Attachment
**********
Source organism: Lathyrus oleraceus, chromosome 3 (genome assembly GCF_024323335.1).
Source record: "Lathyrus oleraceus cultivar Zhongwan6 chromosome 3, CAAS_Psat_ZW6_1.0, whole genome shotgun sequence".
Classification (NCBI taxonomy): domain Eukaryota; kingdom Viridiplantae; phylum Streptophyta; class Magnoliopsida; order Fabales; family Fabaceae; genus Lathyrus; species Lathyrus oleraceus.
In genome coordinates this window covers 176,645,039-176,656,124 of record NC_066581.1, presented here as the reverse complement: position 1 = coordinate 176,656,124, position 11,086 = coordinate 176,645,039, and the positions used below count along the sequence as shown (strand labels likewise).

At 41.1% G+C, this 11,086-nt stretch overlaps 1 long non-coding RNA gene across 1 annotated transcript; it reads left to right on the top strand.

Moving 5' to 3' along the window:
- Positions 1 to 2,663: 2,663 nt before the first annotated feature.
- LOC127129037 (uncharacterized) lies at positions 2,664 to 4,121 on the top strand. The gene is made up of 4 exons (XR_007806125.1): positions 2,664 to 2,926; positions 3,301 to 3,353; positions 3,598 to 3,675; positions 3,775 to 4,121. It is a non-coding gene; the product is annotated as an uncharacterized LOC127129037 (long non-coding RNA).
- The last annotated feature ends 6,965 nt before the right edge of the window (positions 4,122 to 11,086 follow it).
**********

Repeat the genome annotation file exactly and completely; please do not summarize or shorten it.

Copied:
Source organism: Lathyrus oleraceus, chromosome 3 (genome assembly GCF_024323335.1).
Source record: "Lathyrus oleraceus cultivar Zhongwan6 chromosome 3, CAAS_Psat_ZW6_1.0, whole genome shotgun sequence".
Classification (NCBI taxonomy): domain Eukaryota; kingdom Viridiplantae; phylum Streptophyta; class Magnoliopsida; order Fabales; family Fabaceae; genus Lathyrus; species Lathyrus oleraceus.
In genome coordinates this window covers 176,645,039-176,656,124 of record NC_066581.1, presented here as the reverse complement: position 1 = coordinate 176,656,124, position 11,086 = coordinate 176,645,039, and the positions used below count along the sequence as shown (strand labels likewise).

At 41.1% G+C, this 11,086-nt stretch overlaps 1 long non-coding RNA gene across 1 annotated transcript; it reads left to right on the top strand.

Moving 5' to 3' along the window:
- Positions 1 to 2,663: 2,663 nt before the first annotated feature.
- LOC127129037 (uncharacterized) lies at positions 2,664 to 4,121 on the top strand. The gene is made up of 4 exons (XR_007806125.1): positions 2,664 to 2,926; positions 3,301 to 3,353; positions 3,598 to 3,675; positions 3,775 to 4,121. It is a non-coding gene; the product is annotated as an uncharacterized LOC127129037 (long non-coding RNA).
- The last annotated feature ends 6,965 nt before the right edge of the window (positions 4,122 to 11,086 follow it).